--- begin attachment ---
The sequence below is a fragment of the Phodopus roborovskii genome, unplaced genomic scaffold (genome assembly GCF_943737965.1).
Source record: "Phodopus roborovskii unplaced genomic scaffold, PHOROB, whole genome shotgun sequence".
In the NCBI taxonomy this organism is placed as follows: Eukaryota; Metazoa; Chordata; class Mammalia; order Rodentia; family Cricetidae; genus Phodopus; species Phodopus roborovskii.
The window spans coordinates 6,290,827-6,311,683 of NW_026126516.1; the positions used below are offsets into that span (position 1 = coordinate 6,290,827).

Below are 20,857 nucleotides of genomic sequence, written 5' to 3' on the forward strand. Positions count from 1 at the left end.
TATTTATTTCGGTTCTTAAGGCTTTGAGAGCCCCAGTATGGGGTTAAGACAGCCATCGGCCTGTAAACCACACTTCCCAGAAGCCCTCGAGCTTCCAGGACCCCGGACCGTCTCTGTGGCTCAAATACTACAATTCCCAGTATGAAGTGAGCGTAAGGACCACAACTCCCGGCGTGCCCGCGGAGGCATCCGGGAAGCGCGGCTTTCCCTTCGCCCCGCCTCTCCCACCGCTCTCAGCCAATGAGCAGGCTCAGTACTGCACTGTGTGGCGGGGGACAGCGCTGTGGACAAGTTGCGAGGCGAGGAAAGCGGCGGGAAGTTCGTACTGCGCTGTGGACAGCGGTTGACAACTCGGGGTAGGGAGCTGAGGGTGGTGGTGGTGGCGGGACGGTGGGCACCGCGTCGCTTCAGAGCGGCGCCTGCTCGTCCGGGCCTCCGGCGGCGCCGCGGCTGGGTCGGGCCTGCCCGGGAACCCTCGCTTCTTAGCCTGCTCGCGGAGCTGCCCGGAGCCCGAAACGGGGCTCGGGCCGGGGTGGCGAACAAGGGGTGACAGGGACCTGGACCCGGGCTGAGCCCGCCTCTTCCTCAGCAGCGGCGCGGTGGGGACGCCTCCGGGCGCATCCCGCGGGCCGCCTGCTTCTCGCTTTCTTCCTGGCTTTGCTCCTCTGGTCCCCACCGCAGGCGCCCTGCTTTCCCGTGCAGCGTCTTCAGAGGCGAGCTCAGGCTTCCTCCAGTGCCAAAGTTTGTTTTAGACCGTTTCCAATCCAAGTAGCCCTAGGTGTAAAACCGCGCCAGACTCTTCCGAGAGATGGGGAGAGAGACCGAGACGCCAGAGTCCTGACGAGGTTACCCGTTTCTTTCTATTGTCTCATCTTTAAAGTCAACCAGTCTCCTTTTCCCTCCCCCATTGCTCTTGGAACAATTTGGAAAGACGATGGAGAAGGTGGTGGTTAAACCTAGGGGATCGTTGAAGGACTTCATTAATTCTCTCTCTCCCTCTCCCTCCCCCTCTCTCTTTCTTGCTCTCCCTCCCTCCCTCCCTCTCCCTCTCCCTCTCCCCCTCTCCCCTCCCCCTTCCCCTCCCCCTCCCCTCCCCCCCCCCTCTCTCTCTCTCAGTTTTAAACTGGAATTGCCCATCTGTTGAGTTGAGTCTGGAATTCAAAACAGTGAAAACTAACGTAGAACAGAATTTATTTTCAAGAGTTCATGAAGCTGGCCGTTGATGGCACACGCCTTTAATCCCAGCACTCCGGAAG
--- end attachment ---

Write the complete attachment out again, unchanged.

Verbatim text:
The sequence below is a fragment of the Phodopus roborovskii genome, unplaced genomic scaffold (genome assembly GCF_943737965.1).
Source record: "Phodopus roborovskii unplaced genomic scaffold, PHOROB, whole genome shotgun sequence".
In the NCBI taxonomy this organism is placed as follows: Eukaryota; Metazoa; Chordata; class Mammalia; order Rodentia; family Cricetidae; genus Phodopus; species Phodopus roborovskii.
The window spans coordinates 6,290,827-6,311,683 of NW_026126516.1; the positions used below are offsets into that span (position 1 = coordinate 6,290,827).

Below are 20,857 nucleotides of genomic sequence, written 5' to 3' on the forward strand. Positions count from 1 at the left end.
TATTTATTTCGGTTCTTAAGGCTTTGAGAGCCCCAGTATGGGGTTAAGACAGCCATCGGCCTGTAAACCACACTTCCCAGAAGCCCTCGAGCTTCCAGGACCCCGGACCGTCTCTGTGGCTCAAATACTACAATTCCCAGTATGAAGTGAGCGTAAGGACCACAACTCCCGGCGTGCCCGCGGAGGCATCCGGGAAGCGCGGCTTTCCCTTCGCCCCGCCTCTCCCACCGCTCTCAGCCAATGAGCAGGCTCAGTACTGCACTGTGTGGCGGGGGACAGCGCTGTGGACAAGTTGCGAGGCGAGGAAAGCGGCGGGAAGTTCGTACTGCGCTGTGGACAGCGGTTGACAACTCGGGGTAGGGAGCTGAGGGTGGTGGTGGTGGCGGGACGGTGGGCACCGCGTCGCTTCAGAGCGGCGCCTGCTCGTCCGGGCCTCCGGCGGCGCCGCGGCTGGGTCGGGCCTGCCCGGGAACCCTCGCTTCTTAGCCTGCTCGCGGAGCTGCCCGGAGCCCGAAACGGGGCTCGGGCCGGGGTGGCGAACAAGGGGTGACAGGGACCTGGACCCGGGCTGAGCCCGCCTCTTCCTCAGCAGCGGCGCGGTGGGGACGCCTCCGGGCGCATCCCGCGGGCCGCCTGCTTCTCGCTTTCTTCCTGGCTTTGCTCCTCTGGTCCCCACCGCAGGCGCCCTGCTTTCCCGTGCAGCGTCTTCAGAGGCGAGCTCAGGCTTCCTCCAGTGCCAAAGTTTGTTTTAGACCGTTTCCAATCCAAGTAGCCCTAGGTGTAAAACCGCGCCAGACTCTTCCGAGAGATGGGGAGAGAGACCGAGACGCCAGAGTCCTGACGAGGTTACCCGTTTCTTTCTATTGTCTCATCTTTAAAGTCAACCAGTCTCCTTTTCCCTCCCCCATTGCTCTTGGAACAATTTGGAAAGACGATGGAGAAGGTGGTGGTTAAACCTAGGGGATCGTTGAAGGACTTCATTAATTCTCTCTCTCCCTCTCCCTCCCCCTCTCTCTTTCTTGCTCTCCCTCCCTCCCTCCCTCTCCCTCTCCCTCTCCCCCTCTCCCCTCCCCCTTCCCCTCCCCCTCCCCTCCCCCCCCCCTCTCTCTCTCTCAGTTTTAAACTGGAATTGCCCATCTGTTGAGTTGAGTCTGGAATTCAAAACAGTGAAAACTAACGTAGAACAGAATTTATTTTCAAGAGTTCATGAAGCTGGCCGTTGATGGCACACGCCTTTAATCCCAGCACTCCGGAAG